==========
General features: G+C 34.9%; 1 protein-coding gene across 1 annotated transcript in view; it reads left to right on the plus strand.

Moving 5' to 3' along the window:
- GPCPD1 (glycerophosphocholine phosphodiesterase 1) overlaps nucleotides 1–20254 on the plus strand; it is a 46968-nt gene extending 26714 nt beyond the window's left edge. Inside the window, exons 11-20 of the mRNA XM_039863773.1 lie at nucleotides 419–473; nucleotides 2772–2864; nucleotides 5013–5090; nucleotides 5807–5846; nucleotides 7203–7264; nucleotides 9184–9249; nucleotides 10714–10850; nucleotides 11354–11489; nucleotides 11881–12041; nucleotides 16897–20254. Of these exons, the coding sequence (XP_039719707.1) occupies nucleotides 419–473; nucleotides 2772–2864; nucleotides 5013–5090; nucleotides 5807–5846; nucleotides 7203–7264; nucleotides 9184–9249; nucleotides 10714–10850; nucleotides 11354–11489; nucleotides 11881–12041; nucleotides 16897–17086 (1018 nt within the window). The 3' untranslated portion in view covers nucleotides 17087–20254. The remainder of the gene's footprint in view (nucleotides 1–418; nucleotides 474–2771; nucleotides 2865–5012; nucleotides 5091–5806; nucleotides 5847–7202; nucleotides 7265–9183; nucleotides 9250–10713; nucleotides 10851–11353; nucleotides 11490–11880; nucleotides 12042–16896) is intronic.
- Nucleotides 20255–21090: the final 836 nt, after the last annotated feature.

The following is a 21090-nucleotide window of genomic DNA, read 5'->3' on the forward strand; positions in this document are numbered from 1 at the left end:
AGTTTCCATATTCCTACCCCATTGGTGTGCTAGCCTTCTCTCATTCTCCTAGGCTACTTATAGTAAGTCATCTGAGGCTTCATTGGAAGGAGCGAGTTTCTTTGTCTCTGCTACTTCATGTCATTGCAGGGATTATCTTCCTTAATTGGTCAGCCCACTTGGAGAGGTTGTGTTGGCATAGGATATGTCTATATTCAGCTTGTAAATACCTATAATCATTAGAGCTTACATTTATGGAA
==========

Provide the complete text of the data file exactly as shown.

General features: G+C 34.9%; 1 protein-coding gene across 1 annotated transcript in view; it reads left to right on the plus strand.

Moving 5' to 3' along the window:
- GPCPD1 (glycerophosphocholine phosphodiesterase 1) overlaps nucleotides 1–20254 on the plus strand; it is a 46968-nt gene extending 26714 nt beyond the window's left edge. Inside the window, exons 11-20 of the mRNA XM_039863773.1 lie at nucleotides 419–473; nucleotides 2772–2864; nucleotides 5013–5090; nucleotides 5807–5846; nucleotides 7203–7264; nucleotides 9184–9249; nucleotides 10714–10850; nucleotides 11354–11489; nucleotides 11881–12041; nucleotides 16897–20254. Of these exons, the coding sequence (XP_039719707.1) occupies nucleotides 419–473; nucleotides 2772–2864; nucleotides 5013–5090; nucleotides 5807–5846; nucleotides 7203–7264; nucleotides 9184–9249; nucleotides 10714–10850; nucleotides 11354–11489; nucleotides 11881–12041; nucleotides 16897–17086 (1018 nt within the window). The 3' untranslated portion in view covers nucleotides 17087–20254. The remainder of the gene's footprint in view (nucleotides 1–418; nucleotides 474–2771; nucleotides 2865–5012; nucleotides 5091–5806; nucleotides 5847–7202; nucleotides 7265–9183; nucleotides 9250–10713; nucleotides 10851–11353; nucleotides 11490–11880; nucleotides 12042–16896) is intronic.
- Nucleotides 20255–21090: the final 836 nt, after the last annotated feature.

The following is a 21090-nucleotide window of genomic DNA, read 5'->3' on the forward strand; positions in this document are numbered from 1 at the left end:
AGTTTCCATATTCCTACCCCATTGGTGTGCTAGCCTTCTCTCATTCTCCTAGGCTACTTATAGTAAGTCATCTGAGGCTTCATTGGAAGGAGCGAGTTTCTTTGTCTCTGCTACTTCATGTCATTGCAGGGATTATCTTCCTTAATTGGTCAGCCCACTTGGAGAGGTTGTGTTGGCATAGGATATGTCTATATTCAGCTTGTAAATACCTATAATCATTAGAGCTTACATTTATGGAA